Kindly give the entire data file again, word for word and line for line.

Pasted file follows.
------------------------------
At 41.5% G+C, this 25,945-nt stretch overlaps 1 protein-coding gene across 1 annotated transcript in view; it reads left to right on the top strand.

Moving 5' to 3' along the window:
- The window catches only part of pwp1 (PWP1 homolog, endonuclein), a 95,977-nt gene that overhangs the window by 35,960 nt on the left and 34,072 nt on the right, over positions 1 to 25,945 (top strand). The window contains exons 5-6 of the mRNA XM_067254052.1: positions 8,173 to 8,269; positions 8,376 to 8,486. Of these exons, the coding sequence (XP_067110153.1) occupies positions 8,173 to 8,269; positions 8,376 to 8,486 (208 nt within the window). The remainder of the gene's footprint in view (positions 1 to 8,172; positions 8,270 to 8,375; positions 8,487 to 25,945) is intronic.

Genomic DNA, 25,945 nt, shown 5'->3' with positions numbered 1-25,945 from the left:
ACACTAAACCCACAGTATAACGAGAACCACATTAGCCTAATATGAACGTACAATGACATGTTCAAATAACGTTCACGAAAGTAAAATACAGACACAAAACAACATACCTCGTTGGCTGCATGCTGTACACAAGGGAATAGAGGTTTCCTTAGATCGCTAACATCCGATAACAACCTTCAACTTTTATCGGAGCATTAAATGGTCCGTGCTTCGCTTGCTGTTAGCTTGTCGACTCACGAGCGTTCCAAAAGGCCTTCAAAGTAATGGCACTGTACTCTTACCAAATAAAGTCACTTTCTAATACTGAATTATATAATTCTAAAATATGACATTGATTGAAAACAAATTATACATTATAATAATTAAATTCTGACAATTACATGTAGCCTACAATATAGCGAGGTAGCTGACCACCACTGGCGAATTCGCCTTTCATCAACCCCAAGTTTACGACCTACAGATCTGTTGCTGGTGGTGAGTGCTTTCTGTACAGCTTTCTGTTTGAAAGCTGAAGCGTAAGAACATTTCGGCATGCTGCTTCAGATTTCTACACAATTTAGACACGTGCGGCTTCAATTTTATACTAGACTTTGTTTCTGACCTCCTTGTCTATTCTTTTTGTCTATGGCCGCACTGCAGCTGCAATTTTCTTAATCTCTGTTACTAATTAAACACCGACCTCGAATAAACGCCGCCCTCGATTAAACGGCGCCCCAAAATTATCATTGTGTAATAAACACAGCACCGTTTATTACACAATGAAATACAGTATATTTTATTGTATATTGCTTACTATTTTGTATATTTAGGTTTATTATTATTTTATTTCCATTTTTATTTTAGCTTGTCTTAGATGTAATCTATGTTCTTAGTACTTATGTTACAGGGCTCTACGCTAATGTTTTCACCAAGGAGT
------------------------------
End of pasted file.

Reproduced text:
At 41.5% G+C, this 25,945-nt stretch overlaps 1 protein-coding gene across 1 annotated transcript in view; it reads left to right on the top strand.

Moving 5' to 3' along the window:
- The window catches only part of pwp1 (PWP1 homolog, endonuclein), a 95,977-nt gene that overhangs the window by 35,960 nt on the left and 34,072 nt on the right, over positions 1 to 25,945 (top strand). The window contains exons 5-6 of the mRNA XM_067254052.1: positions 8,173 to 8,269; positions 8,376 to 8,486. Of these exons, the coding sequence (XP_067110153.1) occupies positions 8,173 to 8,269; positions 8,376 to 8,486 (208 nt within the window). The remainder of the gene's footprint in view (positions 1 to 8,172; positions 8,270 to 8,375; positions 8,487 to 25,945) is intronic.

Genomic DNA, 25,945 nt, shown 5'->3' with positions numbered 1-25,945 from the left:
ACACTAAACCCACAGTATAACGAGAACCACATTAGCCTAATATGAACGTACAATGACATGTTCAAATAACGTTCACGAAAGTAAAATACAGACACAAAACAACATACCTCGTTGGCTGCATGCTGTACACAAGGGAATAGAGGTTTCCTTAGATCGCTAACATCCGATAACAACCTTCAACTTTTATCGGAGCATTAAATGGTCCGTGCTTCGCTTGCTGTTAGCTTGTCGACTCACGAGCGTTCCAAAAGGCCTTCAAAGTAATGGCACTGTACTCTTACCAAATAAAGTCACTTTCTAATACTGAATTATATAATTCTAAAATATGACATTGATTGAAAACAAATTATACATTATAATAATTAAATTCTGACAATTACATGTAGCCTACAATATAGCGAGGTAGCTGACCACCACTGGCGAATTCGCCTTTCATCAACCCCAAGTTTACGACCTACAGATCTGTTGCTGGTGGTGAGTGCTTTCTGTACAGCTTTCTGTTTGAAAGCTGAAGCGTAAGAACATTTCGGCATGCTGCTTCAGATTTCTACACAATTTAGACACGTGCGGCTTCAATTTTATACTAGACTTTGTTTCTGACCTCCTTGTCTATTCTTTTTGTCTATGGCCGCACTGCAGCTGCAATTTTCTTAATCTCTGTTACTAATTAAACACCGACCTCGAATAAACGCCGCCCTCGATTAAACGGCGCCCCAAAATTATCATTGTGTAATAAACACAGCACCGTTTATTACACAATGAAATACAGTATATTTTATTGTATATTGCTTACTATTTTGTATATTTAGGTTTATTATTATTTTATTTCCATTTTTATTTTAGCTTGTCTTAGATGTAATCTATGTTCTTAGTACTTATGTTACAGGGCTCTACGCTAATGTTTTCACCAAGGAGT